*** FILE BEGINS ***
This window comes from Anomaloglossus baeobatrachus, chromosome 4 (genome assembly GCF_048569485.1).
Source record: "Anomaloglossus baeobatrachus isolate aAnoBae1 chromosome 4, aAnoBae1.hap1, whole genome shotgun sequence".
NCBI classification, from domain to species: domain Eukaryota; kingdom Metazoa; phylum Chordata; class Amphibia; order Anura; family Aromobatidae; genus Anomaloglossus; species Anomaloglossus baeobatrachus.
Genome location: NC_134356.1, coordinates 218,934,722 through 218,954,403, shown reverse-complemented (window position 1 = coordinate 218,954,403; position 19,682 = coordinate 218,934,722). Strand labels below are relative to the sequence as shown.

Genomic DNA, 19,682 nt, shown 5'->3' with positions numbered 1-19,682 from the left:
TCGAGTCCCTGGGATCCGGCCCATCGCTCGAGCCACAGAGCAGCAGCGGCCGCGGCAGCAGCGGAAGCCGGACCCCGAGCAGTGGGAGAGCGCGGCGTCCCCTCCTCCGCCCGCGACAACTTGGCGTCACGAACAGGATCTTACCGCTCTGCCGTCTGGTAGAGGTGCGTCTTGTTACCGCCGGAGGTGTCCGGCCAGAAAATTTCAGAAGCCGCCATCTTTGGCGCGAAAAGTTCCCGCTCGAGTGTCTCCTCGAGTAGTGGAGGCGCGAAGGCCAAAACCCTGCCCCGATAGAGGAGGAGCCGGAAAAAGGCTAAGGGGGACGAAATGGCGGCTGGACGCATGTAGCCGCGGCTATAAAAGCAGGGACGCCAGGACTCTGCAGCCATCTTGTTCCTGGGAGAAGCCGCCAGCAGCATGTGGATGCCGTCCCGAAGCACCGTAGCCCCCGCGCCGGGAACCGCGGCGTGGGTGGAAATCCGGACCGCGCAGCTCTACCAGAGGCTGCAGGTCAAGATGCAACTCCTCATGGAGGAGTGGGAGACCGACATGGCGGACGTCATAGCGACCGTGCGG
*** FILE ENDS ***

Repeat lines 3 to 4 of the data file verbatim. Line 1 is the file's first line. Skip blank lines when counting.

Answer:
NCBI classification, from domain to species: domain Eukaryota; kingdom Metazoa; phylum Chordata; class Amphibia; order Anura; family Aromobatidae; genus Anomaloglossus; species Anomaloglossus baeobatrachus.
Genome location: NC_134356.1, coordinates 218,934,722 through 218,954,403, shown reverse-complemented (window position 1 = coordinate 218,954,403; position 19,682 = coordinate 218,934,722). Strand labels below are relative to the sequence as shown.